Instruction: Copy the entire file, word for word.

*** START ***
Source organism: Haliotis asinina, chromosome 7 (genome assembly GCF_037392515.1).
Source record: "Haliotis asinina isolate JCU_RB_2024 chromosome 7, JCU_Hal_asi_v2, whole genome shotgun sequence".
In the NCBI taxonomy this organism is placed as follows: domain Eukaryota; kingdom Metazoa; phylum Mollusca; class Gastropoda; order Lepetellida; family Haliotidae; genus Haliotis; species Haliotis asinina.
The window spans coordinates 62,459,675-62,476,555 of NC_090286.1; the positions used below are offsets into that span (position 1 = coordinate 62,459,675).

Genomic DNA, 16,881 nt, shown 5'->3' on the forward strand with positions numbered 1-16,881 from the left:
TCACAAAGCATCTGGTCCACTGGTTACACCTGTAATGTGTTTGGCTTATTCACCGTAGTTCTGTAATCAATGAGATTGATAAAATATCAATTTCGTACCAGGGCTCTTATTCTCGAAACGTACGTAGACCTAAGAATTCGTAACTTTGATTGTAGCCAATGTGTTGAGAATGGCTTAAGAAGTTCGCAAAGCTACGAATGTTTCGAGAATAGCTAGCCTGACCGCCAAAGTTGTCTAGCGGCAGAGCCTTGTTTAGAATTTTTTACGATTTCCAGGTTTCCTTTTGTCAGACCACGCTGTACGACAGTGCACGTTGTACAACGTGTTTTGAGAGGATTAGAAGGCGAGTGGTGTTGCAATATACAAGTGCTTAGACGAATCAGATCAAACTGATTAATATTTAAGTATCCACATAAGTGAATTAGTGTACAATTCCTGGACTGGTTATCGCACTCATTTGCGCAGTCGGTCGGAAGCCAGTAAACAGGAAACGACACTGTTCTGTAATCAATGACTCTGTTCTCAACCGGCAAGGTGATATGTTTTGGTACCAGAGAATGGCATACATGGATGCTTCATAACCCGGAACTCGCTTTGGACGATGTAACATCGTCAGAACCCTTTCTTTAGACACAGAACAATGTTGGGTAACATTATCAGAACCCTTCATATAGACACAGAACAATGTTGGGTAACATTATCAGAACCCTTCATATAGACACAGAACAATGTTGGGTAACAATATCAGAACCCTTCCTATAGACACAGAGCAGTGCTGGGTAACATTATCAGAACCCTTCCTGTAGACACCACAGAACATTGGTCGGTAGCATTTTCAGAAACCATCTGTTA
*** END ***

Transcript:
Source organism: Haliotis asinina, chromosome 7 (genome assembly GCF_037392515.1).
Source record: "Haliotis asinina isolate JCU_RB_2024 chromosome 7, JCU_Hal_asi_v2, whole genome shotgun sequence".
In the NCBI taxonomy this organism is placed as follows: domain Eukaryota; kingdom Metazoa; phylum Mollusca; class Gastropoda; order Lepetellida; family Haliotidae; genus Haliotis; species Haliotis asinina.
The window spans coordinates 62,459,675-62,476,555 of NC_090286.1; the positions used below are offsets into that span (position 1 = coordinate 62,459,675).

Genomic DNA, 16,881 nt, shown 5'->3' on the forward strand with positions numbered 1-16,881 from the left:
TCACAAAGCATCTGGTCCACTGGTTACACCTGTAATGTGTTTGGCTTATTCACCGTAGTTCTGTAATCAATGAGATTGATAAAATATCAATTTCGTACCAGGGCTCTTATTCTCGAAACGTACGTAGACCTAAGAATTCGTAACTTTGATTGTAGCCAATGTGTTGAGAATGGCTTAAGAAGTTCGCAAAGCTACGAATGTTTCGAGAATAGCTAGCCTGACCGCCAAAGTTGTCTAGCGGCAGAGCCTTGTTTAGAATTTTTTACGATTTCCAGGTTTCCTTTTGTCAGACCACGCTGTACGACAGTGCACGTTGTACAACGTGTTTTGAGAGGATTAGAAGGCGAGTGGTGTTGCAATATACAAGTGCTTAGACGAATCAGATCAAACTGATTAATATTTAAGTATCCACATAAGTGAATTAGTGTACAATTCCTGGACTGGTTATCGCACTCATTTGCGCAGTCGGTCGGAAGCCAGTAAACAGGAAACGACACTGTTCTGTAATCAATGACTCTGTTCTCAACCGGCAAGGTGATATGTTTTGGTACCAGAGAATGGCATACATGGATGCTTCATAACCCGGAACTCGCTTTGGACGATGTAACATCGTCAGAACCCTTTCTTTAGACACAGAACAATGTTGGGTAACATTATCAGAACCCTTCATATAGACACAGAACAATGTTGGGTAACATTATCAGAACCCTTCATATAGACACAGAACAATGTTGGGTAACAATATCAGAACCCTTCCTATAGACACAGAGCAGTGCTGGGTAACATTATCAGAACCCTTCCTGTAGACACCACAGAACATTGGTCGGTAGCATTTTCAGAAACCATCTGTTA